Sunday Funnies, part 14
Another in my series of posts recommending web comics:This story about a nerd named Molly and her friends at college is a fun blend of romance, nerdy things, cryptozoology, and missed signals. I discovered Briar Hollow by Terry Blas & Kimball Davis because an acquaintance recommended the Gnerd Podcast, and while checking it out, discovered that the guy who does the podcast also does a web comic. Since I only discovered it recently and started reading from the beginning, it wasn’t until I had become completely addicted and reached the most recent page that I saw that he hasn’t updated since November. Eeeek! Maybe if we all write him fan mail there will be a new page soon? Anyway, I think what he’s published so far is entertaining and worth the read, and really hope he continues the story.
This one is a little complicated. See, several years ago I was reading a web comic called Finn and Charlie Are Hitched, which was a three-panel gag strip about Charlie and Finn, a couple of gay guys who are married and their sometimes whacky friends. It was a fun slice-of-life strip and I enjoyed it. But for some reason I stopped reading it (probably something silly like I lost the bookmark and just didn’t go searching for it). Anyway, I was reading another web comic entirely recently based on someone’s recommendation, and they had some links to recommended comics and I saw the name “Charlie and Finn Are Hitched” and I thought, “Hey, didn’t I used to read that?” I got there, and learned that the final strip was published on New Year’s Eve 2013, at which point the artist said that he was closing the strip, but that we could read more about the characters in his new comic, Muddler’s Beat by Tony Breed. And you can! Charlie and Finn are still there, and still hitched, and several other characters from the original series are still there. It’s still humorous, with occasional trips into serious topics (the series of strips about the death of Charlie and Finn’s cat for instance). In his announcement of the new comic, the artist said that the new strip would be more ensemble oriented. I like both strips. It’s a little weird, now that I’m caught up on Muddler’s Beat to go back and look at the earliest years of the original strip, as the artist has improved over time (which one would expect). Anyway, the original strip is also available in dead trees editions.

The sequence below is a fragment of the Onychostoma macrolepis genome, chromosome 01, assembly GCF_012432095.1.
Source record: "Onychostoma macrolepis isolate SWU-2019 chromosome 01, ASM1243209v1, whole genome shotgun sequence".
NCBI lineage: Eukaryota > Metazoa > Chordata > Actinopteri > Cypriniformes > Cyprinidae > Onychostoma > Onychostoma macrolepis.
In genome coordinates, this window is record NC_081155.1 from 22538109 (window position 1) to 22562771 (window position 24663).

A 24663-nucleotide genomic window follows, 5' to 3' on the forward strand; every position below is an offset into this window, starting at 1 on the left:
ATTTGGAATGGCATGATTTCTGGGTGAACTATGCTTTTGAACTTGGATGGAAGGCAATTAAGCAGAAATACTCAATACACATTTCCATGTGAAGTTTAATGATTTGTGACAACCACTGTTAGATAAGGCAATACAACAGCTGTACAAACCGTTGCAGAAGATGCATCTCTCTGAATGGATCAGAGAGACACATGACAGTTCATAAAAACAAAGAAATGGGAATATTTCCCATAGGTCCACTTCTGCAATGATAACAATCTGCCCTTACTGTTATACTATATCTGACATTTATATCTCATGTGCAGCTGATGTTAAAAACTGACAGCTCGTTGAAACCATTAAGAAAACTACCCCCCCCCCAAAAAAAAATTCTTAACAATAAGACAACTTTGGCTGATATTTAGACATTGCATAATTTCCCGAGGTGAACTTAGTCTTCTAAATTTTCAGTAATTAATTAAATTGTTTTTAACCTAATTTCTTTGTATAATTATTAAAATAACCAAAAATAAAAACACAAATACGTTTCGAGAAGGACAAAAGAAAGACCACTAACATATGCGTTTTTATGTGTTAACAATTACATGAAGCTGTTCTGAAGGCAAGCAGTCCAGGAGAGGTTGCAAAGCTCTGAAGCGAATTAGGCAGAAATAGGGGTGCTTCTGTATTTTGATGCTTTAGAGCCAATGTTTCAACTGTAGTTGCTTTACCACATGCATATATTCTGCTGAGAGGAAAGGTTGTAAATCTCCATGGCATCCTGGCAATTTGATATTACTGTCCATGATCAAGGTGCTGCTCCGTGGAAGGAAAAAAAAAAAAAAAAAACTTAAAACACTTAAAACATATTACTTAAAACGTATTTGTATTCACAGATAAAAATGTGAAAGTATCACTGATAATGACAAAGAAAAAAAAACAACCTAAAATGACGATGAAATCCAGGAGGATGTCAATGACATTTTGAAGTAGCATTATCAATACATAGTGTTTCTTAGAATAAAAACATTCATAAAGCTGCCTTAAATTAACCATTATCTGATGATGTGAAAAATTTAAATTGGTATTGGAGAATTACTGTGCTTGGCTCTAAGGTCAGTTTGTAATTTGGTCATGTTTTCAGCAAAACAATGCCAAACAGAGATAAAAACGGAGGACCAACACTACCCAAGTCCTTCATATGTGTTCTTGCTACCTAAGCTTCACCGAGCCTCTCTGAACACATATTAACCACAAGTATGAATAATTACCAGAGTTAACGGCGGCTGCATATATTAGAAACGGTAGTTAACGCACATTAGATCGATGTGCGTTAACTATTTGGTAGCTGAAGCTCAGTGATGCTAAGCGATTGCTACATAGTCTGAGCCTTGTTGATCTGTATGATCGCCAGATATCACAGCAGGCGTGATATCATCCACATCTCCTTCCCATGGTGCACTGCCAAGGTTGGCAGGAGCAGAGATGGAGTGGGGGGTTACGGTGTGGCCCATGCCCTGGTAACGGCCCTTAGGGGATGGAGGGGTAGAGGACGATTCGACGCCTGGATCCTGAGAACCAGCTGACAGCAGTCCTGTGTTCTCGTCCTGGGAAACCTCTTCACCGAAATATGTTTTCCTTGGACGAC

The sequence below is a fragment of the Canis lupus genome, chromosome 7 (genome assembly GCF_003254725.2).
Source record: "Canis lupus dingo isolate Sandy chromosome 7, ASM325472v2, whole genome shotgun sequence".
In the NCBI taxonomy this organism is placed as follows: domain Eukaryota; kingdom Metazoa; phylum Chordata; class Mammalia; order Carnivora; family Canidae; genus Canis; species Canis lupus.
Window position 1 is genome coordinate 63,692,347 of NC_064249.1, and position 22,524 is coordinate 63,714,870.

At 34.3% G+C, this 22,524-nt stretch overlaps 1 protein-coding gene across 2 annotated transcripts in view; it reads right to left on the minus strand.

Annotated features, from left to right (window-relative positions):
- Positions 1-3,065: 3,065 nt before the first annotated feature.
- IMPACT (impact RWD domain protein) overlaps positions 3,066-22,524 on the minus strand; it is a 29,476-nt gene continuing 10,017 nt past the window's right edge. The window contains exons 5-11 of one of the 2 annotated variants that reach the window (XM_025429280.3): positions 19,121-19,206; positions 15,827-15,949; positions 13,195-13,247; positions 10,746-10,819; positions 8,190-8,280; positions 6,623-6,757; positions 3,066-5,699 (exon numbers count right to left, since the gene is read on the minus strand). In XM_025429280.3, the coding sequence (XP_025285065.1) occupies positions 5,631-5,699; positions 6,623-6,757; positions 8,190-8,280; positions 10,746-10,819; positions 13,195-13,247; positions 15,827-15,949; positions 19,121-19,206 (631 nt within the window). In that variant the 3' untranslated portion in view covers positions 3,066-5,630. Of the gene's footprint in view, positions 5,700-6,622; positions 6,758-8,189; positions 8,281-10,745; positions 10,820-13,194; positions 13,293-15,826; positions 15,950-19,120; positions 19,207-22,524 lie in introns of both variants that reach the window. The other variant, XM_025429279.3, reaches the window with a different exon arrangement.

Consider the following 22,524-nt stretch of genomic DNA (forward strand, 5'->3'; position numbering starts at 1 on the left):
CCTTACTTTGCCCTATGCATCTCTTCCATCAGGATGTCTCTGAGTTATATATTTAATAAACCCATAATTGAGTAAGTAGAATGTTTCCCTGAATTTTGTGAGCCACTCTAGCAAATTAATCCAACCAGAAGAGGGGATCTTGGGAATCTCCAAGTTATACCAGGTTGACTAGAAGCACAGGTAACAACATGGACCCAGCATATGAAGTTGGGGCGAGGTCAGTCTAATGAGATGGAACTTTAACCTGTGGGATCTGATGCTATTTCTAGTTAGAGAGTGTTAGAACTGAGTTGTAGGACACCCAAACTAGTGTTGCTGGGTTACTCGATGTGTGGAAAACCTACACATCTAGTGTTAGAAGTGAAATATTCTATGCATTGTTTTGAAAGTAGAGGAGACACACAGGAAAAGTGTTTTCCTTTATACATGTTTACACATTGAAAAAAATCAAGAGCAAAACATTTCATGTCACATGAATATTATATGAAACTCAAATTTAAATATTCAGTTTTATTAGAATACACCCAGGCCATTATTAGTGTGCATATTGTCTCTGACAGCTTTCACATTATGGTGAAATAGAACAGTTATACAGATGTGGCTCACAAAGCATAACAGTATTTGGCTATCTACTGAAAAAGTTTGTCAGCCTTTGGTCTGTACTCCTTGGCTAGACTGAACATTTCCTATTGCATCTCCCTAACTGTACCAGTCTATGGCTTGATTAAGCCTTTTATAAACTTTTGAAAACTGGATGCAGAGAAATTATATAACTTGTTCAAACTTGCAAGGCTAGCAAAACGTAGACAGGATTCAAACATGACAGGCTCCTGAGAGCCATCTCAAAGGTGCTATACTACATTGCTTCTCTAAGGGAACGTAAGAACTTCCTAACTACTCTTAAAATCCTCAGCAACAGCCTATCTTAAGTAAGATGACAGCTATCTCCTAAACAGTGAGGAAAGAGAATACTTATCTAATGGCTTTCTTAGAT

Some of the comics I’ve previously recommended:
“Mr. Cow,” by Chuck Melville tells the tale of a clueless cow with Walter Cronkite dreams. If the twice-weekly gags about a barnyard of a newsroom aren’t enough excitement for you the same artist also writes and draws (and colors!) some awesome fantasy series: Champions of Katara and Felicia, Sorceress of Katara. If you like Mr. Cow, Felicia, or Flagstaff (the hero of Champions of Katara) you can support the artist by going to his Patreon Page. Also, can I interest you in a Mr. Cow Mug?
“Deer Me,” by Sheryl Schopfer tells the tales from the lives of three friends (and former roommates) who couldn’t be more dissimilar while being surprisingly compatible. If you enjoy Deer Me, you can support the artist by going to her Patreon Page!
And I love this impish girl thief with a tail and her reluctant undead sorcerer/bodyguard: “Unsounded,” by Ashley Cope.
The Young Protectors by Alex Wolfson begins when a young, closeted teen-age superhero who has just snuck into a gay bar for the first time is seen exiting said bar by a not-so-young, very experienced, very powerful, super-villain. Trouble, of course, ensues.
Tripping Over You by Suzana Harcum and Owen White is a strip about a pair of friends in school who just happen to fall in love… which eventually necessitates one of them coming out of the closet. Tripping Over You has several books, comics, and prints available for purchase.
If you want to read a nice, long graphic-novel style story which recently published its conclusion, check-out the not quite accurately named, The Less Than Epic Adventures of T.J. and Amal by E.K. Weaver. I say inaccurate because I found their story quite epic (not to mention engaging, moving, surprising, fulfilling… I could go on). Some sections of the tale are Not Safe For Work, as they say, though she marks them clearly. The complete graphic novels are available for sale in both ebook and paper versions, by the way.